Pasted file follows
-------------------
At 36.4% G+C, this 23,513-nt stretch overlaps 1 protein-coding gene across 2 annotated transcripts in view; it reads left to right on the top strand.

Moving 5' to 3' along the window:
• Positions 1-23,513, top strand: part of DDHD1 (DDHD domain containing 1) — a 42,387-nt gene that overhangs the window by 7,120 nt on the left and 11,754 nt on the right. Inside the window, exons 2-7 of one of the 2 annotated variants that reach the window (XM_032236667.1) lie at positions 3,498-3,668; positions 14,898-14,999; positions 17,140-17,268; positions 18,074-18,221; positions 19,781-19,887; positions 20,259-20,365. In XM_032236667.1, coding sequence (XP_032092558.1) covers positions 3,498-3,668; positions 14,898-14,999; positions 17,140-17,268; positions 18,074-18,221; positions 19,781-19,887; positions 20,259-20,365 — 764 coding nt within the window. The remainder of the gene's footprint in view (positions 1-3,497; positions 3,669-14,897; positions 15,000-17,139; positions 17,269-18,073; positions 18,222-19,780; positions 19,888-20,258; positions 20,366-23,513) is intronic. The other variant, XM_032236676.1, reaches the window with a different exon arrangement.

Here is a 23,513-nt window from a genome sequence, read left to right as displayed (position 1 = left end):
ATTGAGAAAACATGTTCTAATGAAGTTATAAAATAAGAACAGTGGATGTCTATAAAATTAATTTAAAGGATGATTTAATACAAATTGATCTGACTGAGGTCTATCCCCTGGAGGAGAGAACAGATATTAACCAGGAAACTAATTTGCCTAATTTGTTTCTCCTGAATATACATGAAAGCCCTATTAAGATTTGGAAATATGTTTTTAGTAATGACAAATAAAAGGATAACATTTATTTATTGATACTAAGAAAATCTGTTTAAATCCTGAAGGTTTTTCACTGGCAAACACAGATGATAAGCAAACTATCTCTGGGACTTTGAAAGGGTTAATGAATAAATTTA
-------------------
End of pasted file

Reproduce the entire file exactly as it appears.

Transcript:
At 36.4% G+C, this 23,513-nt stretch overlaps 1 protein-coding gene across 2 annotated transcripts in view; it reads left to right on the top strand.

Moving 5' to 3' along the window:
• Positions 1-23,513, top strand: part of DDHD1 (DDHD domain containing 1) — a 42,387-nt gene that overhangs the window by 7,120 nt on the left and 11,754 nt on the right. Inside the window, exons 2-7 of one of the 2 annotated variants that reach the window (XM_032236667.1) lie at positions 3,498-3,668; positions 14,898-14,999; positions 17,140-17,268; positions 18,074-18,221; positions 19,781-19,887; positions 20,259-20,365. In XM_032236667.1, coding sequence (XP_032092558.1) covers positions 3,498-3,668; positions 14,898-14,999; positions 17,140-17,268; positions 18,074-18,221; positions 19,781-19,887; positions 20,259-20,365 — 764 coding nt within the window. The remainder of the gene's footprint in view (positions 1-3,497; positions 3,669-14,897; positions 15,000-17,139; positions 17,269-18,073; positions 18,222-19,780; positions 19,888-20,258; positions 20,366-23,513) is intronic. The other variant, XM_032236676.1, reaches the window with a different exon arrangement.

Here is a 23,513-nt window from a genome sequence, read left to right as displayed (position 1 = left end):
ATTGAGAAAACATGTTCTAATGAAGTTATAAAATAAGAACAGTGGATGTCTATAAAATTAATTTAAAGGATGATTTAATACAAATTGATCTGACTGAGGTCTATCCCCTGGAGGAGAGAACAGATATTAACCAGGAAACTAATTTGCCTAATTTGTTTCTCCTGAATATACATGAAAGCCCTATTAAGATTTGGAAATATGTTTTTAGTAATGACAAATAAAAGGATAACATTTATTTATTGATACTAAGAAAATCTGTTTAAATCCTGAAGGTTTTTCACTGGCAAACACAGATGATAAGCAAACTATCTCTGGGACTTTGAAAGGGTTAATGAATAAATTTA